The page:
PHREEQC based modelling platform PEaCH4 v. 2.0

PEaCH4 v. 2.0 provides a modelling platform to predict, but also to retrace early diagenetic processes in marine sediments. The modelling tool is the PHREEQC computer code that is applied to calculate chemical equilibrium species distribution among aqueous solutions, minerals and gases. This is combined with one-dimensional diffusion-driven transport and the irreversible redox-conversion of metabolizable organic matter. PHREEQC is coupled to an excel© platform of PEaCH4 v. 2.0. The main task of PEaCH4 v. 2.0 is to predict quantitatively the formation of biogenic methane, the fraction of other gases (CO2, N2, H2S) within the multi-component gas, and the amount of precipitated diagenetic minerals. PEaCH4 v. 2.0 describes a growing sediment column. The model describes a reactor that is filled by one liter of defined sea water and sediments of a defined mineral composition and porosity at the first time step. The driving force for the formation of diagentic products in PEaCH4 v. 2.0 is the irreversible redox-conversion of metabolizable organic matter. The kind (marine or terrestrial) of the converted organic matter can be defined. Reaction kinetics of organic carbon conversion is integrated into the set of equilibrium reactions by the amount of converted organic carbon in each time step.

Goals:

  • quantitatively determine the formation of biogenic methane (CH4(aq), CH4(g), CH4-hydrate(s))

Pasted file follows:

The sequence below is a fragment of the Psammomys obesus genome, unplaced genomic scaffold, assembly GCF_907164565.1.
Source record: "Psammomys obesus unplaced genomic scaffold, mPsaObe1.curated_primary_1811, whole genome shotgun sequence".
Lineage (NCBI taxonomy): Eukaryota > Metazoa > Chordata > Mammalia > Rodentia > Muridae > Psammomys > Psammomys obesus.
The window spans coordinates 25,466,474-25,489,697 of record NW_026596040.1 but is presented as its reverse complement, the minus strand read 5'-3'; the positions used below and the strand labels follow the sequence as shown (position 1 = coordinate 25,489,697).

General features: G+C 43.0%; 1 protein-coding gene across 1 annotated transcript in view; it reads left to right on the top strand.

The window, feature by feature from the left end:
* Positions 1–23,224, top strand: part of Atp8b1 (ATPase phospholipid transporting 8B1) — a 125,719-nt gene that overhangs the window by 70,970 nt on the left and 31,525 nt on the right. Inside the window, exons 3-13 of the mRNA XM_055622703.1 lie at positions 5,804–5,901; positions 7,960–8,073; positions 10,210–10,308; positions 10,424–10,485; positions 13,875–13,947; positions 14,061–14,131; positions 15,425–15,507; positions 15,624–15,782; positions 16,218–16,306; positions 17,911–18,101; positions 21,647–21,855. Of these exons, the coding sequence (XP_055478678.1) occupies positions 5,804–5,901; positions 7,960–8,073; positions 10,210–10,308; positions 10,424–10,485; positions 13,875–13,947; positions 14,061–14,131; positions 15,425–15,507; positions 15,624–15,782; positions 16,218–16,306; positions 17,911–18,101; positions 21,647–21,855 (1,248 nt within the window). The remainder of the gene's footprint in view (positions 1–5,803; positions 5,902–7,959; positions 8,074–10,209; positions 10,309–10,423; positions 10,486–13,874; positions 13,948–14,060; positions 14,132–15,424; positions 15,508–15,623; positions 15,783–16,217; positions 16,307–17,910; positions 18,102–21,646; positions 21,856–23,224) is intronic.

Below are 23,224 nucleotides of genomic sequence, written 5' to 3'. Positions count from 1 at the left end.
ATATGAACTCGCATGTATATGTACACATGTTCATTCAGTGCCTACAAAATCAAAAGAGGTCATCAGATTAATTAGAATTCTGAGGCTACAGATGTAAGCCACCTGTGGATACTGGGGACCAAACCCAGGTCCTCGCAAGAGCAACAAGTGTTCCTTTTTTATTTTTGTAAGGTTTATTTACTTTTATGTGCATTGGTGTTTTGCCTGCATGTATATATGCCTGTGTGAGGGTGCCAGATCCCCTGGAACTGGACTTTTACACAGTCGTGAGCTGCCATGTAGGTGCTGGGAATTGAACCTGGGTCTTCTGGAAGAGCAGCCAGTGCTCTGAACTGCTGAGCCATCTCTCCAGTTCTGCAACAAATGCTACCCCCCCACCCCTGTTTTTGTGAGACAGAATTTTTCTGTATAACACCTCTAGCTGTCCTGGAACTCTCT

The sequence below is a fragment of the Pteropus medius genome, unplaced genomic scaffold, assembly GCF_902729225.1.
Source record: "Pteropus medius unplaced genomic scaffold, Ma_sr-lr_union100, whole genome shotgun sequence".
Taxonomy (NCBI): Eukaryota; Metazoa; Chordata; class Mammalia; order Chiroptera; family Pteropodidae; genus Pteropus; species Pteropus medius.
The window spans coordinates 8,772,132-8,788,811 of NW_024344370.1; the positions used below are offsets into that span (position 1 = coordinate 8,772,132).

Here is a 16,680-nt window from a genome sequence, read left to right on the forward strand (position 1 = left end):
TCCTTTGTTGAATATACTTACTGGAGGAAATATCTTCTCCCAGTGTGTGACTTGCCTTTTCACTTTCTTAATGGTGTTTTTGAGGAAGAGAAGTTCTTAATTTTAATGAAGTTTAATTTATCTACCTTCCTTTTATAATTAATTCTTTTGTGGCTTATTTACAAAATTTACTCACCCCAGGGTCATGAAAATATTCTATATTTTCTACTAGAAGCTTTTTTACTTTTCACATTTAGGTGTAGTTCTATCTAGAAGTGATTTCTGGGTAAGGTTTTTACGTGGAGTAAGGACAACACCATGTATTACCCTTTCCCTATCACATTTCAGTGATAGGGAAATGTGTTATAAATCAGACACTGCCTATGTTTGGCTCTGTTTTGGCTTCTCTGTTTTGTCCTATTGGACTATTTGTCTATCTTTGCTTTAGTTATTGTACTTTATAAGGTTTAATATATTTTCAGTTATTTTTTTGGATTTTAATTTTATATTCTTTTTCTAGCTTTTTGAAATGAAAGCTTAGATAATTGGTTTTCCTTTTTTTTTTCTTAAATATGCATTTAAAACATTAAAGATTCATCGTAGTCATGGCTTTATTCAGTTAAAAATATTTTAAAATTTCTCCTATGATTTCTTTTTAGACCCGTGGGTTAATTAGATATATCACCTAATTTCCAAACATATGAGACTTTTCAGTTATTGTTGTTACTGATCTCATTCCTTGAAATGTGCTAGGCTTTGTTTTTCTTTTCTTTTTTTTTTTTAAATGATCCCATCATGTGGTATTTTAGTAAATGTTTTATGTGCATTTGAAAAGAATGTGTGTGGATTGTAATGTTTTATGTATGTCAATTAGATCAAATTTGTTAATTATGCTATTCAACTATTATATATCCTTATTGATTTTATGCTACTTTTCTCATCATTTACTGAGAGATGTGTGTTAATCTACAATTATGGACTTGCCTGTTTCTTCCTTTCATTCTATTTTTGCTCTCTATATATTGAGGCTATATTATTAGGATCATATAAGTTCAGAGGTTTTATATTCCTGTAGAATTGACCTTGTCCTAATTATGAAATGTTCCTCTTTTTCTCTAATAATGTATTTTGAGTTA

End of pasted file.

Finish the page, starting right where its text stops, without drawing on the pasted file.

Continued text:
• quantitatively determine the amount of precipitated diagenetic minerals and mineral dissolution
  • quantitatively determine pore water chemical composition during early diagenesis

PEaCH4 v. 2.0 is one major development in the BioMeP-2 project.

Participants:

  • Hans-Martin Schulz
  • Esther Arning
  • Steffen Häußler

Partners:

  • Petrobras
  • Total
  • Prof. Wolfgang van Berk, TU Clausthal

Publications:

  • Arning ET, van Berk W, Schulz H-M (submitted) Marine organic matter in reaction transport models: revision and validation of the traditional “CH2O”. Geo-Marine Letters.
  • Arning ET, Gaucher EC, van Berk W, Schulz H-M (2015) Hydrogeochemical models locating sulfate-methane transition zone in marine sediments overlying black shales: A new tool to locate biogenic methane? Marine and Petroleum Geology 59: 563-574. doi: 10.1016/j.marpetgeo.2014.10.004.
  • Krüger M, van Berk W, Arning ET, Jinménez N, Schovsbo NH, Straaten N, Schulz H-M (2014) The biogenic methane potential of European gas shale analogues: Results from incubation experiments and thermodynamic modelling. International Journal of Coal Geology 136: 59-74. doi:10.1016/j.coal.2014.09.012.
  • Arning ET, van Berk W, Schulz H-M (2013) Thermodynamic modeling of complex sediment-water-gas interactions during early diagenesis. Procedia Earth and Planetary Science 7: 27-30. doi: 10.1016/j.proeps.2013.03.090.
  • Arning ET, van Berk W, Vaz dos Santos Neto E, Naumann R, Schulz H-M (2013) Quantification of methane formation in Amazon Fan sediments (ODP Leg 155, Site 938) by means of hydrogeochemical modelling solid – aqueous solution – gas interactions. Journal of South American Earth Sciences 42: 205-215. doi:10.1016/j.jsames.2012.12.001.
  • Arning ET, van Berk W, Schulz H-M (2012) Quantitative geochemical modeling along a transect off Peru: Carbon cycling in time and space, and triggering factors for carbon loss and storage. Global Biogeochemical Cycles 26: 1-18. doi:10.1029/2011GB0074156.
  • Arning ET, Fu Y, van Berk W, Schulz H-M (2011) Organic carbon conversion as the control of complex, early diagenetic solid – aqueous solution – gas interactions: Case study ODP Leg 204, Site 1246 (Hydrate Ridge). Marine Chemistry 126: 120-131. doi:10.1016/j.marchem.2011.04.006

Contact

Funding

Industry

Status

Completed